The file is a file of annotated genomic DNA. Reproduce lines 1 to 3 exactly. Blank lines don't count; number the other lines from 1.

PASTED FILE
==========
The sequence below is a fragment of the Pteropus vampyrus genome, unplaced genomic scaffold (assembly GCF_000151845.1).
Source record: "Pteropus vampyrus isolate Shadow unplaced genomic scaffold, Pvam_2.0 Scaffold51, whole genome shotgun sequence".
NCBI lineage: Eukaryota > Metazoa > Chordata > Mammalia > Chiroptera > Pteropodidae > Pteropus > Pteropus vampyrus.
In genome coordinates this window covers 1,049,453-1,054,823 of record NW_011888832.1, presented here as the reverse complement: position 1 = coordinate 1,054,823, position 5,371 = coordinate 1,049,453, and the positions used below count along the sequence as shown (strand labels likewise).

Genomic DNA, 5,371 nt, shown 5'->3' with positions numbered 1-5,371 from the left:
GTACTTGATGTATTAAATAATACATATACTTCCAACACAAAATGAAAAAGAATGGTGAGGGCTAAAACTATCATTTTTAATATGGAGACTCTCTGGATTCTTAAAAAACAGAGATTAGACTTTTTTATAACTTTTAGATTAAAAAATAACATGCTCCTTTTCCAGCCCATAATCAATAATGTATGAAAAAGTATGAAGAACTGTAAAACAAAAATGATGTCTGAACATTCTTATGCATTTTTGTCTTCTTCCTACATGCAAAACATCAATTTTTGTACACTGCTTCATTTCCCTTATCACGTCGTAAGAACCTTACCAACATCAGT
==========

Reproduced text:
The sequence below is a fragment of the Pteropus vampyrus genome, unplaced genomic scaffold (assembly GCF_000151845.1).
Source record: "Pteropus vampyrus isolate Shadow unplaced genomic scaffold, Pvam_2.0 Scaffold51, whole genome shotgun sequence".
NCBI lineage: Eukaryota > Metazoa > Chordata > Mammalia > Chiroptera > Pteropodidae > Pteropus > Pteropus vampyrus.